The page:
Under the Magnuson-Moss Warranty Act, any company selling a product worth more than $15 must supply a written express warranty for their product. Automobiles are among the most expensive products available to consumers on the market today, which is why all new vehicles come with an express warranty from the manufacturer essentially guaranteeing that the vehicle meets all standards and will perform as advertised; otherwise, repair costs will be at the manufacturer’s expense.
There are many different types of warranties, including limited, bumper to bumper, and powertrain. The type of coverage you have will dictate whether or not you qualify for relief when your vehicle starts to exhibit defects, so it’s important to understand the particulars of your warranty and take action as soon as possible when things go south. As long as your vehicle is still covered by its express warranty, and you’ve made reasonable attempts to have the vehicle repaired at a certified dealership, a Texas Lemon Law attorney can assist you.
The Seller’s Promise
The express warranty acts as a contract between the seller and the buyer of the product. This contract establishes the seller’s duty to provide repair or replacement of any components or products included in the warranty for a certain duration of time. In other words, the buyer doesn’t have to worry about their hard-earned money going to waste on a faulty product. Value is preserved for both buyer and seller, and sellers are incentivized to invest in the production of quality goods to avoid backend costs. With an express warranty, the principle of caveat emptor need not cloud the confidence of consumers.
Advertising and Your Warranty
Although an express warranty detailing the specifics of coverage should be provided to the buyer after purchase, many aspects of an express warranty can be sussed from advertisements that make claims relating to the quality, functionality, lifespan, and efficacy of a particular vehicle. False advertising is illegal, so it stands to reason that these claims made to bolster the salability of a vehicle are inherently true under the Lanham Act. Therefore, even without fully understanding the scope of a warranty, consumers can draw conclusions about the quality and functionality of their vehicle from advertised claims.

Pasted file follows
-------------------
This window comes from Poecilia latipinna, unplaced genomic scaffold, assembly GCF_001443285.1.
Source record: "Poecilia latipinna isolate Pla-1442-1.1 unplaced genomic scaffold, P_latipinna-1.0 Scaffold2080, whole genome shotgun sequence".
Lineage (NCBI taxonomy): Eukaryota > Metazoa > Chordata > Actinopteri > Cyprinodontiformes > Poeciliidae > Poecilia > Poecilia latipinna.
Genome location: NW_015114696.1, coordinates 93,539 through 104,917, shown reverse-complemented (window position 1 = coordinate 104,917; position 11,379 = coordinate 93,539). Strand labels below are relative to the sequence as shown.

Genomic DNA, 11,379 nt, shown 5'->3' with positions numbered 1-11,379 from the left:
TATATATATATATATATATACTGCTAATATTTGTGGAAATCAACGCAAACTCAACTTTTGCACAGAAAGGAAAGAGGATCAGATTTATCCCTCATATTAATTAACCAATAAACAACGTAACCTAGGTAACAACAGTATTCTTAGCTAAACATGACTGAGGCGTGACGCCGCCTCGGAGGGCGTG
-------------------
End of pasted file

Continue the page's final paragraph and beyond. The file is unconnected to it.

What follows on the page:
How Express Warranties Relate to the Texas Lemon Law
As Texas Lemon Law attorneys serving clients all over the Lone Star State, The Law Office of Darin Siefkes, PLLC, understands the importance of the express warranty and how it affects a consumer’s ability to get relief in the form of a repurchase, replacement, or restitution. The Texas Lemon Law covers any vehicle still under the manufacturer’s express warranty.
If you aren’t sure if your vehicle is eligible for potential relief, fill out our free case evaluation form. Remember that your case will be contingent on your ability to pass one of the qualifying tests for reasonable repair attempts, such as the Four Times Test, Serious Safety Hazard Test, and 30 Day Test. A Texas Lemon Law attorney can not only help you determine whether or not you have a case, but also issue a demand letter to the manufacturer and engage in negotiations on your behalf. Arbitration and litigation may also be options depending on your case.
Disclaimer: The information contained in this article is for general educational information only. This information does not constitute legal advice, is not intended to constitute legal advice, nor should it be relied upon as legal advice for your specific factual pattern or situation.